Despite their structural complexity, biomorphs are synthesized using simple experimental procedures (87, 91): specifically the solution-gel (Fig. 2A), gas diffusion (Fig. 2B), or single-phase methods (Fig. 2C). In the first approach, an aqueous solution of alkaline earth metal ions and predissolved carbon dioxide is added on top of a silica gel layer. The diffusion of the M2+ and CO32− ions into the gel prompts the coprecipitation of silica and metal carbonate. Because of the gradients in pH and reactant concentrations, the obtained morphologies vary markedly along the depth of the gel layer (92, 93). Later studies showed that similar biomorphs can be synthesized using the gas diffusion method, in which a solution of silicate and metal ions is exposed to the influx of atmospheric carbon dioxide (9496). Alternatively, tetraethoxysilane can be used as a reliable source of silicate ions (97). Most recently, biomorphs have been grown using a conceptually even simpler approach known as the single-phase method. In the latter case, all of the precursor ions (CO32−, M2+, and SiO32−) are present in the reaction solution and stored under inert nitrogen gas to prevent the influx of carbon dioxide (91). This method minimizes the decrease in solution pH that occurs in other setups and, hence, allows the routine growth of biomorphs up to several millimeters under stable chemical conditions.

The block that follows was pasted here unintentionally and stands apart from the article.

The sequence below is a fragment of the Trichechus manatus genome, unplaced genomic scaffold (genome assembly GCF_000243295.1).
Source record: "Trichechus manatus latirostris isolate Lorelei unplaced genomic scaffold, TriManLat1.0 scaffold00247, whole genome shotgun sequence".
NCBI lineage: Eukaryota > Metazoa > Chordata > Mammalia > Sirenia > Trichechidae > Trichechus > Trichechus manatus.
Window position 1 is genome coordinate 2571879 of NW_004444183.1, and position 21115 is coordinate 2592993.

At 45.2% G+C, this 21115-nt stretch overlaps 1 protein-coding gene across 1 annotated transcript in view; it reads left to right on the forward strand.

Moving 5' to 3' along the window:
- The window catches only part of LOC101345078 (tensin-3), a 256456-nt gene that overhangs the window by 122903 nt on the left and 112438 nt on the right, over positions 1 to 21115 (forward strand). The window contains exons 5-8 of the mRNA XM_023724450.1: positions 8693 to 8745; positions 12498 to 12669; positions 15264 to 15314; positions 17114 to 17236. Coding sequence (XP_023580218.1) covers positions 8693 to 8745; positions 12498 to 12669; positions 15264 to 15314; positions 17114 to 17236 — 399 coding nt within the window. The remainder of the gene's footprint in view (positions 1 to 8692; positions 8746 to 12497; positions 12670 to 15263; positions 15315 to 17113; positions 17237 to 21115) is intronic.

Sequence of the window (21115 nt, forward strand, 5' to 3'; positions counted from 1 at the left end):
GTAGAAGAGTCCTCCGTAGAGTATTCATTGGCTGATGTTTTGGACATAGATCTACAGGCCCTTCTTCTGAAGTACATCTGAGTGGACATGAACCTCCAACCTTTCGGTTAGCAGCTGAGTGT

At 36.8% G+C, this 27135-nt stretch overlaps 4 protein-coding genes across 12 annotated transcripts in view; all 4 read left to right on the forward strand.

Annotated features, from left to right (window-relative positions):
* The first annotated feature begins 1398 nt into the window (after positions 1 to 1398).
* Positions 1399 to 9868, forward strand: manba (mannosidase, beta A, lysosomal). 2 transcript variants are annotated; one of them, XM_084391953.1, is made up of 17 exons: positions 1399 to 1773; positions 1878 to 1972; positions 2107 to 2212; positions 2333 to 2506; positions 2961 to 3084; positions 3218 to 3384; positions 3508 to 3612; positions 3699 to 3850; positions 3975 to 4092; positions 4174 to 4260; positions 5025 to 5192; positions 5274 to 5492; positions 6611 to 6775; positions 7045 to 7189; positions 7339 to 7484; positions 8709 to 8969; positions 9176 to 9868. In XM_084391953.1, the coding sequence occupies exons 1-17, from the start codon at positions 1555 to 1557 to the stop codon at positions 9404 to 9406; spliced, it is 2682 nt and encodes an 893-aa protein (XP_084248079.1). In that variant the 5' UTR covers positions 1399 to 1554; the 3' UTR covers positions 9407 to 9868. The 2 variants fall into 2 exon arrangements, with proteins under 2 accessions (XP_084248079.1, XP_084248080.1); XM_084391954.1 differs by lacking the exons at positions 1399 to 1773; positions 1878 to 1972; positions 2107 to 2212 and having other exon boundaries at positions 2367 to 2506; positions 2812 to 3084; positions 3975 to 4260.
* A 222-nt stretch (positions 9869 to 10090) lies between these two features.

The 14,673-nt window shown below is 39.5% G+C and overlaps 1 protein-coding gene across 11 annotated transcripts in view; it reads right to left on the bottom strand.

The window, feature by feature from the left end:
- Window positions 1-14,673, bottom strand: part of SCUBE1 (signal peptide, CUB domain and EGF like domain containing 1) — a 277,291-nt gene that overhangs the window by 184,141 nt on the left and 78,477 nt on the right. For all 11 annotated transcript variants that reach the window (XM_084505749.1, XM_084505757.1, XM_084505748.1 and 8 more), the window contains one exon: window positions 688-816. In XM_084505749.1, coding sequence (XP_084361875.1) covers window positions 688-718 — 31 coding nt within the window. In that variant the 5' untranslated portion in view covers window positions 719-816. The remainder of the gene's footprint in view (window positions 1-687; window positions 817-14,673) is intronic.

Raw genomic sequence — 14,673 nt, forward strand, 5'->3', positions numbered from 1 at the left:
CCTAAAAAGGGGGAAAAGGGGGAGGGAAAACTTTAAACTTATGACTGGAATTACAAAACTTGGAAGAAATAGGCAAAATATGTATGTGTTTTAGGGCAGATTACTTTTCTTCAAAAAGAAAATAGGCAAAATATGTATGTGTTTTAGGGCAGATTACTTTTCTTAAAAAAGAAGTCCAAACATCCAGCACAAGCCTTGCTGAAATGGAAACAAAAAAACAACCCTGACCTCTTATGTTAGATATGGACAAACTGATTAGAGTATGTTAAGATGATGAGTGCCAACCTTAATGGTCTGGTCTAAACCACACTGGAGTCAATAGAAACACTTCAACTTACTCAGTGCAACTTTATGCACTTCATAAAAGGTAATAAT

The remarkable variety of structures that emerge in the biomorph precipitation system is shown in Fig. 2 (D to I). The three most common biomorphs are the cardioid sheet, the double helix, and the single helix or “worm-like” morphology (87). García-Ruiz et al. suggested a qualitative growth mechanism that connects these principal biomorph shapes (85). In the early growth stages, a barium carbonate single crystal undergoes successive branching induced by the adsorption of silicate ions on the growing crystal lattice (Fig. 2K). Eventually, this branching results in the formation of a globule through the rod-fractal-dumbbell pathway (98). The growth mode then changes abruptly and a thin sheet of crystalline nanorods begins to extend from the globule (Fig. 2L). At some point during this expansion, the biomorph sheet curls upward, which causes a local arrest in its growth. This curl then propagates along the sheet perimeter and eventually results in the distinctive cardioidal shape (Fig. 2M). When these two curls meet at the sheet edge, they intertwine to form a single or double helix, depending on their relative size and handedness (Fig. 2N). In some cases, the thin sheets can completely curl away from the growth substrate and expand freely to form coral-like shapes or wavy curtains. Other biomorph structures include hollow microstructures, such as urns or cones, with smoothly varying diameters and remarkably circular cross sections (91). Although these diverse morphologies often coexist in the same crystallization solutions, the reaction conditions can statistically favor the formation of certain structures. For example, helical biomorphs commonly form in the single-phase method at pH <10.8, whereas the wavy sheets are the dominant morphology at higher pH values (91). Other factors such as polymeric or protein additives (99, 100) and the inclusion of other metal carbonates that compete in the coprecipitation process (101, 102) can significantly influence biomorph growth.